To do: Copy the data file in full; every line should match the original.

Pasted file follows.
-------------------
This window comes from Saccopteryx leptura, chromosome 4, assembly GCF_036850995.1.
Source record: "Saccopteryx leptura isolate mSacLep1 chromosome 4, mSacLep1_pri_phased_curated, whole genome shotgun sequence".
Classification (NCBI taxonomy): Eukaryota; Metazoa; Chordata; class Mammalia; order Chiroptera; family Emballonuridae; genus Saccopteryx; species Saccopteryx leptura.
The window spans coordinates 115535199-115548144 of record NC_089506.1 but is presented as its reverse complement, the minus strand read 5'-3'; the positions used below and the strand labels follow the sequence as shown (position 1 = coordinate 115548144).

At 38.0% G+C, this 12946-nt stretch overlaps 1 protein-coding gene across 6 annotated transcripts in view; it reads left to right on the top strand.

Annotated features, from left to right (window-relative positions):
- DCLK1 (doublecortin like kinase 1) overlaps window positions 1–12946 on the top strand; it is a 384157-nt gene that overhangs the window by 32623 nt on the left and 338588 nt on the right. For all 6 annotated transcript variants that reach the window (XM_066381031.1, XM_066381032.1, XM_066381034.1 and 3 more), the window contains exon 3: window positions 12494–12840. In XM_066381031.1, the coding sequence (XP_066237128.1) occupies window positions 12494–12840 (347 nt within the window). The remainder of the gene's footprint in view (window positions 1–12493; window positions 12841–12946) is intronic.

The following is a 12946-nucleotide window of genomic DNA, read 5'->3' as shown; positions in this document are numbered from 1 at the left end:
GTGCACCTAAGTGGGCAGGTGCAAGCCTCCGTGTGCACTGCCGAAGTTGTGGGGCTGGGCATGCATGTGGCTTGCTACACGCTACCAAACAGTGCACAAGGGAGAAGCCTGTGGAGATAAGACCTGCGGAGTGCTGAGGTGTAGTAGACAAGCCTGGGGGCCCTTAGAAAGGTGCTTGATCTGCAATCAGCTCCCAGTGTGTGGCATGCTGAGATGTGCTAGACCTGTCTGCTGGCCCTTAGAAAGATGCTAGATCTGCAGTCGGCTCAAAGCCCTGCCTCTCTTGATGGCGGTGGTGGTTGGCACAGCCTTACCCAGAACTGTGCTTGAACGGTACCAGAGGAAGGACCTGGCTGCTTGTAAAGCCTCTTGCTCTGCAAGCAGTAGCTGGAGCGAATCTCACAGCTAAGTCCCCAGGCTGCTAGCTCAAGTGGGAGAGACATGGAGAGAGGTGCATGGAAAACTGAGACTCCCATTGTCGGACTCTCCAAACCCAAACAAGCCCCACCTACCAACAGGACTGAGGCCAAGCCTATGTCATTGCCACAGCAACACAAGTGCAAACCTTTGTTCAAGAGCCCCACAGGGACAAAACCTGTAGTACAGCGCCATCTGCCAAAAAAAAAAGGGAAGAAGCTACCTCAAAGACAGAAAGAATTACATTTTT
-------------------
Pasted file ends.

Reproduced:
This window comes from Saccopteryx leptura, chromosome 4, assembly GCF_036850995.1.
Source record: "Saccopteryx leptura isolate mSacLep1 chromosome 4, mSacLep1_pri_phased_curated, whole genome shotgun sequence".
Classification (NCBI taxonomy): Eukaryota; Metazoa; Chordata; class Mammalia; order Chiroptera; family Emballonuridae; genus Saccopteryx; species Saccopteryx leptura.
The window spans coordinates 115535199-115548144 of record NC_089506.1 but is presented as its reverse complement, the minus strand read 5'-3'; the positions used below and the strand labels follow the sequence as shown (position 1 = coordinate 115548144).

At 38.0% G+C, this 12946-nt stretch overlaps 1 protein-coding gene across 6 annotated transcripts in view; it reads left to right on the top strand.

Annotated features, from left to right (window-relative positions):
- DCLK1 (doublecortin like kinase 1) overlaps window positions 1–12946 on the top strand; it is a 384157-nt gene that overhangs the window by 32623 nt on the left and 338588 nt on the right. For all 6 annotated transcript variants that reach the window (XM_066381031.1, XM_066381032.1, XM_066381034.1 and 3 more), the window contains exon 3: window positions 12494–12840. In XM_066381031.1, the coding sequence (XP_066237128.1) occupies window positions 12494–12840 (347 nt within the window). The remainder of the gene's footprint in view (window positions 1–12493; window positions 12841–12946) is intronic.

The following is a 12946-nucleotide window of genomic DNA, read 5'->3' as shown; positions in this document are numbered from 1 at the left end:
GTGCACCTAAGTGGGCAGGTGCAAGCCTCCGTGTGCACTGCCGAAGTTGTGGGGCTGGGCATGCATGTGGCTTGCTACACGCTACCAAACAGTGCACAAGGGAGAAGCCTGTGGAGATAAGACCTGCGGAGTGCTGAGGTGTAGTAGACAAGCCTGGGGGCCCTTAGAAAGGTGCTTGATCTGCAATCAGCTCCCAGTGTGTGGCATGCTGAGATGTGCTAGACCTGTCTGCTGGCCCTTAGAAAGATGCTAGATCTGCAGTCGGCTCAAAGCCCTGCCTCTCTTGATGGCGGTGGTGGTTGGCACAGCCTTACCCAGAACTGTGCTTGAACGGTACCAGAGGAAGGACCTGGCTGCTTGTAAAGCCTCTTGCTCTGCAAGCAGTAGCTGGAGCGAATCTCACAGCTAAGTCCCCAGGCTGCTAGCTCAAGTGGGAGAGACATGGAGAGAGGTGCATGGAAAACTGAGACTCCCATTGTCGGACTCTCCAAACCCAAACAAGCCCCACCTACCAACAGGACTGAGGCCAAGCCTATGTCATTGCCACAGCAACACAAGTGCAAACCTTTGTTCAAGAGCCCCACAGGGACAAAACCTGTAGTACAGCGCCATCTGCCAAAAAAAAAAGGGAAGAAGCTACCTCAAAGACAGAAAGAATTACATTTTT